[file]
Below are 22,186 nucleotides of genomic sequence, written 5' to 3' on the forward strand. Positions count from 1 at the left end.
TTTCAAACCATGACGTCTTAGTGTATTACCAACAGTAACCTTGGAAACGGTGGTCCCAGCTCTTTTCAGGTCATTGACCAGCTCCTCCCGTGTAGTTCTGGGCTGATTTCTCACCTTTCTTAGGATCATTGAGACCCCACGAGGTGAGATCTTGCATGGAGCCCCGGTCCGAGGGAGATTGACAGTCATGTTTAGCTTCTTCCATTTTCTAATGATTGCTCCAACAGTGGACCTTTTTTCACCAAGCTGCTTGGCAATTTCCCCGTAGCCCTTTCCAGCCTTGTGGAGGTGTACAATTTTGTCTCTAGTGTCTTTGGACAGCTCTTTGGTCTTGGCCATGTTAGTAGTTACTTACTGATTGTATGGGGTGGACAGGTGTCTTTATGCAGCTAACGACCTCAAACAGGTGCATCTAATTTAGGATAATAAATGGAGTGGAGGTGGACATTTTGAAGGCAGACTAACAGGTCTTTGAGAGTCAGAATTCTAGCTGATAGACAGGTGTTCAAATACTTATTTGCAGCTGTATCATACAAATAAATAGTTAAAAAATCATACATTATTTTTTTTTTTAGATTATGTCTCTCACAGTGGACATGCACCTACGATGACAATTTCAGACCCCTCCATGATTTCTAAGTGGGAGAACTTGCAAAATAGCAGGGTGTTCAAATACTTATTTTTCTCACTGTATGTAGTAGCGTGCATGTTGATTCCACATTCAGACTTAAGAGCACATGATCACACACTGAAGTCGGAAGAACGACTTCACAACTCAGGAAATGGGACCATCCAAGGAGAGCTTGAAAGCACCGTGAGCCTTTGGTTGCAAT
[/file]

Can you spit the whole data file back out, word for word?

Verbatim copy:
Below are 22,186 nucleotides of genomic sequence, written 5' to 3' on the forward strand. Positions count from 1 at the left end.
TTTCAAACCATGACGTCTTAGTGTATTACCAACAGTAACCTTGGAAACGGTGGTCCCAGCTCTTTTCAGGTCATTGACCAGCTCCTCCCGTGTAGTTCTGGGCTGATTTCTCACCTTTCTTAGGATCATTGAGACCCCACGAGGTGAGATCTTGCATGGAGCCCCGGTCCGAGGGAGATTGACAGTCATGTTTAGCTTCTTCCATTTTCTAATGATTGCTCCAACAGTGGACCTTTTTTCACCAAGCTGCTTGGCAATTTCCCCGTAGCCCTTTCCAGCCTTGTGGAGGTGTACAATTTTGTCTCTAGTGTCTTTGGACAGCTCTTTGGTCTTGGCCATGTTAGTAGTTACTTACTGATTGTATGGGGTGGACAGGTGTCTTTATGCAGCTAACGACCTCAAACAGGTGCATCTAATTTAGGATAATAAATGGAGTGGAGGTGGACATTTTGAAGGCAGACTAACAGGTCTTTGAGAGTCAGAATTCTAGCTGATAGACAGGTGTTCAAATACTTATTTGCAGCTGTATCATACAAATAAATAGTTAAAAAATCATACATTATTTTTTTTTTTAGATTATGTCTCTCACAGTGGACATGCACCTACGATGACAATTTCAGACCCCTCCATGATTTCTAAGTGGGAGAACTTGCAAAATAGCAGGGTGTTCAAATACTTATTTTTCTCACTGTATGTAGTAGCGTGCATGTTGATTCCACATTCAGACTTAAGAGCACATGATCACACACTGAAGTCGGAAGAACGACTTCACAACTCAGGAAATGGGACCATCCAAGGAGAGCTTGAAAGCACCGTGAGCCTTTGGTTGCAAT